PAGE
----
Calvin College, which is owned by the Christian Reformed Church, will spend the next five years tightening its financial belt to ward off what could otherwise turn into a debt crisis in 2017.
That’s the year the Grand Rapids, Mich. college will face close to $9 million in annual principal and interest payments on a $116 million debt taken on in 2007.
Add to that rising health care costs, lagging salaries that need to be kept competitive, physical plant maintenance, and lower endowment spending, and the challenge becomes more daunting.
The new college president, Michael Le Roy, underscored that there is no current crisis; this year’s revenues will meet expenses. “But we can’t stick our heads in the sand and operate as usual,” he told The Banner.
That’s why the college is embarking immediately on an 18-month review plan that will allow the college to redirect about 10 percent of its spending over the next four to five years to meet the challenge.
Based on the college’s current budget of $103 million, 10 percent would be about $10 million.
“We are setting criteria for all services to be prioritized,” Le Roy said. That prioritization process will start at the department level, up through the levels of deans, directors, and vice presidents, and on to the college’s planning and priorities committee. Final recommendations will land on Le Roy’s desk at the end of 2013. His recommendations will go to the college’s trustees, with decisions being made in spring of 2014.
Le Roy refused to speculate on where cuts might be made, saying he didn’t want to circumnavigate the review process. “It may be that we find opportunities to consolidate. We need to look for opportunities to enhance revenue,” he said. “We know we cannot just pass the cost on to students and families. We know we need to reduce expenses to meet longer-term goals.”
Finance reporting systems also are being updated. “We need real-time accuracy in this environment. We can’t just go year to year,” Le Roy said.
Le Roy noted that investment returns have been flat or even negative for much of higher education in recent years. “We were involved in higher-risk investments like hedge funds,” he said.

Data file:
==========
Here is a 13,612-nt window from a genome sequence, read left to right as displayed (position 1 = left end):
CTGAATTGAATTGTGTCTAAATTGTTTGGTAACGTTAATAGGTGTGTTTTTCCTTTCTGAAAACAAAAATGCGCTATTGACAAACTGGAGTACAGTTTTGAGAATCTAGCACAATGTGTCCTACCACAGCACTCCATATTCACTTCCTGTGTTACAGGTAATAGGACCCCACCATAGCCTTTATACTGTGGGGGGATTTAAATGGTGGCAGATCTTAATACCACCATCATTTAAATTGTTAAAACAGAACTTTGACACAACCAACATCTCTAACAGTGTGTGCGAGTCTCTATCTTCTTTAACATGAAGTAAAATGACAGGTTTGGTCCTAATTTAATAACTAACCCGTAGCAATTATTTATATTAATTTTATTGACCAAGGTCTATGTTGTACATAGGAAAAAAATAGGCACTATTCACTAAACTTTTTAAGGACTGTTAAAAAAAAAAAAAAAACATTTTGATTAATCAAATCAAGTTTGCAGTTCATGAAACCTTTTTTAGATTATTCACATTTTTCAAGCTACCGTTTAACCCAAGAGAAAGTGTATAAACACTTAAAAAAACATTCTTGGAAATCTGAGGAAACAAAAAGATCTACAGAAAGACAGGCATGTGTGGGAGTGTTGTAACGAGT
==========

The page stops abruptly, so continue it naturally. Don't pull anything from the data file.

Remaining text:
That investment strategy also included some risky real estate deals. Henry De Vries, vice president for administration, finance, and information services at Calvin, and Samuel Wanner, until recently the college’s director of financial services, co-wrote an article about those acquisitions earlier this year called “Wise Buys,” published online by the National Association of College and University Business Officers.
In that article they wrote: “It is critical to note that such real estate deals can be risky and complicated, and they raise a number of implications beyond property and income tax concerns. . . . Such endeavors are not for the faint of heart, nor for the impatient, since ample time is required to vet each deal with institution leaders and stakeholders.”
They noted in the article that the deals were financed in part through taxable bonds.
Last week the college’s board of trustees approved hiring a fiduciary investments advisor to review and implement a new investment policy with lower risk and a different diversification strategy. In addition, all real estate holdings will be evaluated, and those that aren’t making money or hold little strategic value for the college will be sold.
At the same time, the board also is looking at long-term strategic planning.
“It’s really about what kind of institution Calvin wants to become,” Le Roy said. “One of the challenges of being Reformed is believing in the value of all things. But the college doesn’t have the capacity to do all things. We have to decide what we’re going to focus on and be realistic about what we can’t do.”
Whatever the outcome of the belt-tightening and the strategic plans, Le Roy said he is committed to being open and transparent both within and outside the college.
“We’re in this together,” he said—“faculty, staff, students, and the denomination.”